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SOURCE: THE HINDU

A national review committee on Gaganyaan is slated to meet for the first time here on March 5 and 6 and comprehensively scan the contours of the first Indian human mission to space. The Indian Space Research Organisation (ISRO) wants to unveil the human mission’s details to stakeholders from multiple agencies, and also keep the nation in the loop about the prestigious mission, K.Sivan, ISRO Chairman and Secretary, Department of Space, said. He added, “It should also give us the confidence that we are on the right track with such a humongous project.”

The broad-based review committee may have around 100 experts and scientists related to all aspects of the ?10,000-crore human mission, it is learnt.

The committee will also be briefed on March 6 on the lunar lander and rover mission, Chandrayaan-2, which may take place around April.

Back in November 2004, ISRO had first brainstormed a crewed mission at a similar gathering of nearly 100 experts in Bengaluru.

In full swing
Agreements and programmes planned with the Indian Air Force (IAF) and the Defence Research and Development Organisation (DRDO) will start taking shape from now on, Dr. Sivan told The Hindu. “Gaganyaan-related activities are in full swing,” he said, under the newly formed Human Space Flight Centre (HSFC) and a dedicated project team.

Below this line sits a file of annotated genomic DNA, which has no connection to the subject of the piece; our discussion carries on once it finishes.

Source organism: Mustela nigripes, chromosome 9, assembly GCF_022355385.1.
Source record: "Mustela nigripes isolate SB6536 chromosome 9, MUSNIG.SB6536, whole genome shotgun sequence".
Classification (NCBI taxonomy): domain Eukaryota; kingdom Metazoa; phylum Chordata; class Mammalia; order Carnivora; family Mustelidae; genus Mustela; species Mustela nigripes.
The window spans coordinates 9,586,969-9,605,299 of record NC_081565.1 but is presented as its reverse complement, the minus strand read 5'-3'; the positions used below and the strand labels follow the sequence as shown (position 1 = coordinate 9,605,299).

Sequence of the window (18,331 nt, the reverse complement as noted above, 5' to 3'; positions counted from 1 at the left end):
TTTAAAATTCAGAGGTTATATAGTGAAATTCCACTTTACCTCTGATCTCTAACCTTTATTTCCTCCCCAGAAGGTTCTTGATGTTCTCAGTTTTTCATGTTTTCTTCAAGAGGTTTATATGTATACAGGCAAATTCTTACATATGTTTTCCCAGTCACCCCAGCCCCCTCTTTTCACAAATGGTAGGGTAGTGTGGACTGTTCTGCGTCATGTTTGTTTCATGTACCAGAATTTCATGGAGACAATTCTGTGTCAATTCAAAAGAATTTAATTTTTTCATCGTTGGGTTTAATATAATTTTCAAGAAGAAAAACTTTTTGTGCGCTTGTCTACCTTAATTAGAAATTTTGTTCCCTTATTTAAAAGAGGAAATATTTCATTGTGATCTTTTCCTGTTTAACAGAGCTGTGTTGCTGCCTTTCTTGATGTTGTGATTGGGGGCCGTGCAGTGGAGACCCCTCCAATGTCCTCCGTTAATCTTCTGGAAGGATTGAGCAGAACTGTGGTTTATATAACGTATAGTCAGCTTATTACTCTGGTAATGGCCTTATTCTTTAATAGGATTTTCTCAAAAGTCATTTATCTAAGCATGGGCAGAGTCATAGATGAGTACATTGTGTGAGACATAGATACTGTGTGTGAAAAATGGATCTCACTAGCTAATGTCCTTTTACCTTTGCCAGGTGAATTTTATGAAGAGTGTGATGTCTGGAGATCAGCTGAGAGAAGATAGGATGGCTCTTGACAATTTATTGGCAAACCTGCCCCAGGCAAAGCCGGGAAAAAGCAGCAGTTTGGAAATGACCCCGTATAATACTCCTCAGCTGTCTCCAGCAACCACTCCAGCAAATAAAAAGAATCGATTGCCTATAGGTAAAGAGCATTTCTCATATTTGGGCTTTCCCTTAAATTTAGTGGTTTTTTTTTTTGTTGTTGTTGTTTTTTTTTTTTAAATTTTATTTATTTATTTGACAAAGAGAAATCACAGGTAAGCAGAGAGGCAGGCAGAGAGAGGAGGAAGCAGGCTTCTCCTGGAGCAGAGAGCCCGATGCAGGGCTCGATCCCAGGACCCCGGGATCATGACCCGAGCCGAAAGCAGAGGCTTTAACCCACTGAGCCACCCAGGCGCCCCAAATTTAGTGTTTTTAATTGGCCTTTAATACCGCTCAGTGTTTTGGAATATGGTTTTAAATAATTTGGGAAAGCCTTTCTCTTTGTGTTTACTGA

Humans in space
Gaganyaan was announced on August 15, 2018 as a marquee mission for the 75th year of Independence. It is slated to take place at a ‘near-Earth’ distance of 400 km.

Before that, two unmanned trial flights with human-friendly capsules are to be flown in 2020, carrying a few micro-gravity experiments.

Dr. Sivan said ISRO recently submitted to the IAF a set of requirements on selecting and training prospective Indian space travellers. The IAF would come back with details of its facilities. “In order to have three flight-ready finalists as crew, we need to give astronaut training to at least ten [eligible] persons,” he said.

The astronauts will be mainly trained at the IAF’s Institute of Aerospace Medicine in Bengaluru.

The area of Environment Control and Life Support Systems (ELCSS) is said to be the most important for making the capsule habitable for astronauts. The life sciences labs of the DRDO work in this area.